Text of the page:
Ph.D. Graduates: 2023

The Richard Gilder Graduate School has produced 44 Ph.D. graduates since the first cohort matriculated in 2008. 

Alumni of the comparative biology program hold positions in science, academia, education, and museums around the world. Here are the four doctoral graduates of 2023.

Alexandra Grace Walling

Alexandra Grace Walling stands in the Museum's Hall of Biodiversity, viewing a wall of specimens.

Walling investigated the unique modes of metabolism in bacteria with a specific focus on the evolution of phototrophy—the ability to capture and use sunlight for energy. By sequencing, assembling, and annotating the entire genomes of two bacteria in the group Erythrobacteraceae, Alexandra generated the first comprehensive species phylogeny using genomic data for a total of 91 members of the Erythrobacteraceae family. Her research revealed multiple cases of the exchange of phototrophy genes and other genetic material across distantly related forms via horizontal gene transfer. Walling is currently pursuing her postdoctoral research at the University of Rhode Island.

Nayeli Gutiérrez Trejo

Nayeli Gutiérrez Trejo stands next to a column of shelves containing collections, and holds a wooden frame containing small boxes of insect specimens.

In her studies of the evolutionary history of milkweed longhorn beetles (genus Tetraopes), Gutiérrez Trejo focused on their molecular ecology and relationship to the usually-toxic host plants they feed on. By integrating the natural history, molecular ecology, and interactions of Tetraopes and their affiliated hosts, she generated the most robust evolutionary history ever for this group, helping scientists better understand the origins of these beetles and their co-evolutionary interactions with their host plants. Her longstanding interest in the diversity of beetles across different ecosystems has taken her on scientific expeditions around the world for extensive fieldwork, and she has described a variety of new insect species from her expeditionary and museum collection research.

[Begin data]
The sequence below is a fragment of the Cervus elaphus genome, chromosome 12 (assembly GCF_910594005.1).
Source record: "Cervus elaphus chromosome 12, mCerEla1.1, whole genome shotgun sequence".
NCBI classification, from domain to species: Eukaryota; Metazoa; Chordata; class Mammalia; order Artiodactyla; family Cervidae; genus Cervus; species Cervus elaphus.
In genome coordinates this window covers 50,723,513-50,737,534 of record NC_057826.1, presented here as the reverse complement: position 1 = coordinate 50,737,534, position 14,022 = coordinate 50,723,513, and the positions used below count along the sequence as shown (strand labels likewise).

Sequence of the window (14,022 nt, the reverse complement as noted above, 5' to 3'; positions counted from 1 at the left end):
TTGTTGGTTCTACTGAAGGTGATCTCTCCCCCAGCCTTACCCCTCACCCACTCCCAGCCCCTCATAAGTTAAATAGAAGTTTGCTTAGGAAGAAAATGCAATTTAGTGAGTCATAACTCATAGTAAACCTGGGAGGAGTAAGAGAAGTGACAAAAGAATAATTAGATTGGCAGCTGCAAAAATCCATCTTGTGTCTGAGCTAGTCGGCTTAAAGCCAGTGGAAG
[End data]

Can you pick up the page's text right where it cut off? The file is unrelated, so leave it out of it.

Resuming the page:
Hollister Wade Herhold

Hollister Wade Herhold sits at a lab table with a microscope and a box containing insect specimens.

Herhold applied new genomic and imaging methods in the study of the respiratory systems of insects and related arthropods. Using the Museum’s advanced imaging facilities, including high-resolution x-ray micro-CT scanning, to generate holistic pictures of the entire respiratory systems of 13 insect orders, he produced a landmark three-dimensional visual atlas of insect respiratory systems. His comparative genetic analyses and detailed visualizations enhance the understanding of the relationships between insect respiration and movement, including the origins and evolution of flight, establishing an invaluable platform for future research. Herhold, who has a degree and industry experience in computer science, was a volunteer in the Division of Invertebrate Zoology at the Museum before beginning his Ph.D. at the Richard Gilder Graduate School.

Tobit Liyandja

Tobit Liyandja stands near a body of water holding a fish specimen in both hands.

Liyandja researched the evolutionary ecology and diversity of central African fishes in the carp genus Labeo, a major regional economic food resource. He explored Labeo distributions across different regions of the Congo River, the third largest river in the world, to better understand the mechanisms contributing to diversity, population, and genetic interchange across the genus, with significant applications for sustainable fishery management, finding that the Congo and Nile-Sudan river systems and Ice Age climate changes played central roles in the evolutionary radiation of carp species throughout Africa. Liyandja will continue his research through a postdoctoral appointment and Presidential Fellowship at the University of Toronto, in collaboration with the Royal Ontario Museum.


Fall 2024 Enrollment

Next application deadline: December 15, 2023

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